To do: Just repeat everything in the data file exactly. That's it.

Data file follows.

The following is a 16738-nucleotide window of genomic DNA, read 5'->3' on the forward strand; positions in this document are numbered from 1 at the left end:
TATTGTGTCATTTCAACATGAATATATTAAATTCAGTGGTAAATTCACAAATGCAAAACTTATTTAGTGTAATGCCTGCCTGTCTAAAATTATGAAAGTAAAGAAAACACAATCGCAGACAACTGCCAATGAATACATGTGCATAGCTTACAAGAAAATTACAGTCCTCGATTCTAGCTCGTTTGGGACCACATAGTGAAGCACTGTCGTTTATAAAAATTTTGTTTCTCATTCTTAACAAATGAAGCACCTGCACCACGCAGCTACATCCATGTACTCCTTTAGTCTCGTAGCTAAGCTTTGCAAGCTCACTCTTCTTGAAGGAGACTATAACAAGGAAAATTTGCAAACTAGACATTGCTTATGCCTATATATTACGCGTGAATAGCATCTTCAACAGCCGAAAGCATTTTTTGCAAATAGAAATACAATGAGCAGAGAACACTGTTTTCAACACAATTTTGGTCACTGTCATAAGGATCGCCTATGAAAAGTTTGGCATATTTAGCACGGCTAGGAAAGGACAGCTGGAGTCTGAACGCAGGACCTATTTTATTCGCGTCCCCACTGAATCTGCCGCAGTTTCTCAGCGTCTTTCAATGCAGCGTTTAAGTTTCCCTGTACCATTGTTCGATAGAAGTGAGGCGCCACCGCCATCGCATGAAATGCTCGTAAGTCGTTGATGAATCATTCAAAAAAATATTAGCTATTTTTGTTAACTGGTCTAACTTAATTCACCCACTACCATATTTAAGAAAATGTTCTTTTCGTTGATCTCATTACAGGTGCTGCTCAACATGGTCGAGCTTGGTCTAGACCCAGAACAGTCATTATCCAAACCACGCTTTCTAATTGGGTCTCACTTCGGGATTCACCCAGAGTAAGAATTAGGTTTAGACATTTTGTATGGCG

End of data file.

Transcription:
The following is a 16738-nucleotide window of genomic DNA, read 5'->3' on the forward strand; positions in this document are numbered from 1 at the left end:
TATTGTGTCATTTCAACATGAATATATTAAATTCAGTGGTAAATTCACAAATGCAAAACTTATTTAGTGTAATGCCTGCCTGTCTAAAATTATGAAAGTAAAGAAAACACAATCGCAGACAACTGCCAATGAATACATGTGCATAGCTTACAAGAAAATTACAGTCCTCGATTCTAGCTCGTTTGGGACCACATAGTGAAGCACTGTCGTTTATAAAAATTTTGTTTCTCATTCTTAACAAATGAAGCACCTGCACCACGCAGCTACATCCATGTACTCCTTTAGTCTCGTAGCTAAGCTTTGCAAGCTCACTCTTCTTGAAGGAGACTATAACAAGGAAAATTTGCAAACTAGACATTGCTTATGCCTATATATTACGCGTGAATAGCATCTTCAACAGCCGAAAGCATTTTTTGCAAATAGAAATACAATGAGCAGAGAACACTGTTTTCAACACAATTTTGGTCACTGTCATAAGGATCGCCTATGAAAAGTTTGGCATATTTAGCACGGCTAGGAAAGGACAGCTGGAGTCTGAACGCAGGACCTATTTTATTCGCGTCCCCACTGAATCTGCCGCAGTTTCTCAGCGTCTTTCAATGCAGCGTTTAAGTTTCCCTGTACCATTGTTCGATAGAAGTGAGGCGCCACCGCCATCGCATGAAATGCTCGTAAGTCGTTGATGAATCATTCAAAAAAATATTAGCTATTTTTGTTAACTGGTCTAACTTAATTCACCCACTACCATATTTAAGAAAATGTTCTTTTCGTTGATCTCATTACAGGTGCTGCTCAACATGGTCGAGCTTGGTCTAGACCCAGAACAGTCATTATCCAAACCACGCTTTCTAATTGGGTCTCACTTCGGGATTCACCCAGAGTAAGAATTAGGTTTAGACATTTTGTATGGCG